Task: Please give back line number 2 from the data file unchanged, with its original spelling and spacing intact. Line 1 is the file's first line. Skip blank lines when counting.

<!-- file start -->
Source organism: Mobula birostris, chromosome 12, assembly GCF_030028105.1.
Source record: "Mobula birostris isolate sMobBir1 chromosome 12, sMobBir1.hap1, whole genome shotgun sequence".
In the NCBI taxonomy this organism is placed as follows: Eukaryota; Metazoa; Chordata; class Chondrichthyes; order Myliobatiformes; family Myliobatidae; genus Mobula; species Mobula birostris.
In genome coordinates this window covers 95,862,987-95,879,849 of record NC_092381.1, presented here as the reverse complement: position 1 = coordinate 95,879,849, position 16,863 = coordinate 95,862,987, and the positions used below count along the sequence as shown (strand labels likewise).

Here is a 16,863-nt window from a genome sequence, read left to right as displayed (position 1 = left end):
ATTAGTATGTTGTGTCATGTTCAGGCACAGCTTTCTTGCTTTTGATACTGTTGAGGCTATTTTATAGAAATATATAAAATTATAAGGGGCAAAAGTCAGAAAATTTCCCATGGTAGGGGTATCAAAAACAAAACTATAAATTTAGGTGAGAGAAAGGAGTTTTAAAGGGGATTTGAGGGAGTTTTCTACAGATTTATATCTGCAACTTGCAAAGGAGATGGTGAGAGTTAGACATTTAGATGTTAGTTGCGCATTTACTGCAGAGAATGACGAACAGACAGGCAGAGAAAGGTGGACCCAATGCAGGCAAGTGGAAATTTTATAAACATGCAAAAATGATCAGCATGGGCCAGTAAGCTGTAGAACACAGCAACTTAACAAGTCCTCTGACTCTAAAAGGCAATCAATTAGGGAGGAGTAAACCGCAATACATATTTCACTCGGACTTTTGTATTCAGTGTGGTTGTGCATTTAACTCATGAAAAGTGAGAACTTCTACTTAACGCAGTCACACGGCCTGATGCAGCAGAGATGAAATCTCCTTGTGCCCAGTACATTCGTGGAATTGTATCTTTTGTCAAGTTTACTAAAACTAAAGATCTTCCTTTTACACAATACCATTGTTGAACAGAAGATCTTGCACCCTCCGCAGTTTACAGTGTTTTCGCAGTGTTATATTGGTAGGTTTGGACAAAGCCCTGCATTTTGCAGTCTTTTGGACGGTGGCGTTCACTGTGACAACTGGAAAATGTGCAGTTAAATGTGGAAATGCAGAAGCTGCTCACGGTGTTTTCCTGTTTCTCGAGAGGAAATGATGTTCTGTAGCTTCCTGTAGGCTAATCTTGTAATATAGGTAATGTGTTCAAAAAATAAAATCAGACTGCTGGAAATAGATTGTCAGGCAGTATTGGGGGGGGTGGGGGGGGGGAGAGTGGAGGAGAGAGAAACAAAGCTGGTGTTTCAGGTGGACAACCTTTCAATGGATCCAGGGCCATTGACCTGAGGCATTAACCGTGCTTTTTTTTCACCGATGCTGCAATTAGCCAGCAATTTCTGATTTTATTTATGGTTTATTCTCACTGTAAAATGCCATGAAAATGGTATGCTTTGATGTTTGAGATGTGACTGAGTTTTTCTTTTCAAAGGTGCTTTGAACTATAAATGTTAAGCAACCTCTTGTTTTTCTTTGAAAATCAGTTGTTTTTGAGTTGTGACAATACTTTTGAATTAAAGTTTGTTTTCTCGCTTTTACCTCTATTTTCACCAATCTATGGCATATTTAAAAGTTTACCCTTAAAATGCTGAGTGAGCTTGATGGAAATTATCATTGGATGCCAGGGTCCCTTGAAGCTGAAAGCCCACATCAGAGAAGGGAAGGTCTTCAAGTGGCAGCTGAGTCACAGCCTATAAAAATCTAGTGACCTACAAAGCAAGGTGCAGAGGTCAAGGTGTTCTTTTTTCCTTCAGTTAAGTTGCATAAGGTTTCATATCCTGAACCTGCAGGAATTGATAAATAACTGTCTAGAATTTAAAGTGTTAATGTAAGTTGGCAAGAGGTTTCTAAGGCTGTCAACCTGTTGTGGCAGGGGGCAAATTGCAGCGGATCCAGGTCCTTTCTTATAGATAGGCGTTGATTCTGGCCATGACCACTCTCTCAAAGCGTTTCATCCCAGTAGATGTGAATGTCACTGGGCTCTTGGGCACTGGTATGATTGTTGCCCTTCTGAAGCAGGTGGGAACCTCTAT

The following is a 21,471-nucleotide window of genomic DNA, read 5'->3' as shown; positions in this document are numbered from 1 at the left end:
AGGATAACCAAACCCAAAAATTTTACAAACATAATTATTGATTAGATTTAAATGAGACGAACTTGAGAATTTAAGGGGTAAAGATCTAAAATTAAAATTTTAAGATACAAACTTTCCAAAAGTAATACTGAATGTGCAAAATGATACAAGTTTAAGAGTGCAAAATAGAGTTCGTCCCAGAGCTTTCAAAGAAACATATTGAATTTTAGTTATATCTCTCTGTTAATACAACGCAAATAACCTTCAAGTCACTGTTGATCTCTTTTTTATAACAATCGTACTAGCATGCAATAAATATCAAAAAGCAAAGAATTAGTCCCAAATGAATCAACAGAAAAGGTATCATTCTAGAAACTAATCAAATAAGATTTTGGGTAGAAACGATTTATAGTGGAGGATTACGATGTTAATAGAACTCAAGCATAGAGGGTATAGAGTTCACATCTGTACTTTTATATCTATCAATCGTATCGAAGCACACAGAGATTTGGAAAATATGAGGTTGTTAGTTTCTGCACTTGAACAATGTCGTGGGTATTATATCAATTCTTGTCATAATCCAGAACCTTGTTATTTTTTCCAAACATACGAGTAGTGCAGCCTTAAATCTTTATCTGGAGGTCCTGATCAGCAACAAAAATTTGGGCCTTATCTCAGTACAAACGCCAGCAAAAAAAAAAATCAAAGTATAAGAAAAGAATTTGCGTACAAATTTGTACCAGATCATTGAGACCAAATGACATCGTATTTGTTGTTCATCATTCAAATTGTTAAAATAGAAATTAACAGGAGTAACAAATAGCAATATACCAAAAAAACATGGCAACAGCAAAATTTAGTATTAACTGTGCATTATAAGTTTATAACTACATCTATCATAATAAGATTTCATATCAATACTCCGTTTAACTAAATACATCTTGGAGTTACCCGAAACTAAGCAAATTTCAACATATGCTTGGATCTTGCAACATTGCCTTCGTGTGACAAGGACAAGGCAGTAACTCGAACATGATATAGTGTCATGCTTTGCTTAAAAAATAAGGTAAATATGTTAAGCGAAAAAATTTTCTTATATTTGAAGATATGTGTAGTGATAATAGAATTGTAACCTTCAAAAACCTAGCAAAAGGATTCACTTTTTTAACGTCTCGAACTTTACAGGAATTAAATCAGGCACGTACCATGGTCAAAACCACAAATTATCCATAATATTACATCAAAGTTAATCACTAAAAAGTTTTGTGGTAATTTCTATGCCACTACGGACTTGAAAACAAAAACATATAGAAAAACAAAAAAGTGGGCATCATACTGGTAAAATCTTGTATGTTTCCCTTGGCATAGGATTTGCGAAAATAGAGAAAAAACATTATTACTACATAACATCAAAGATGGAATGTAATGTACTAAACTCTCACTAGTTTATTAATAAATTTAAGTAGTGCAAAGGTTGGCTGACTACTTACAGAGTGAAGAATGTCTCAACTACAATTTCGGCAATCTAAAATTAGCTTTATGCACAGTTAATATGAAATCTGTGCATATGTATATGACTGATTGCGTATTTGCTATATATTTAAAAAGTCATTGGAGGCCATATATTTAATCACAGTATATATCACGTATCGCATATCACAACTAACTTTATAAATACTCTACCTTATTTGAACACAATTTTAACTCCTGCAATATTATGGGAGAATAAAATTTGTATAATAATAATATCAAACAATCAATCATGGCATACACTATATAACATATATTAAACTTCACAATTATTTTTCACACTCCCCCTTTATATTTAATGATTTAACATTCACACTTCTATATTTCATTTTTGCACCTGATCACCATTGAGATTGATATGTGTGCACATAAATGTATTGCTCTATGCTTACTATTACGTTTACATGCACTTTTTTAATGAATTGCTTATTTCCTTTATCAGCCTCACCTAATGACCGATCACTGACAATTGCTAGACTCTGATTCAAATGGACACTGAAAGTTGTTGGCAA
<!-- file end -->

Source record: "Mobula birostris isolate sMobBir1 chromosome 12, sMobBir1.hap1, whole genome shotgun sequence".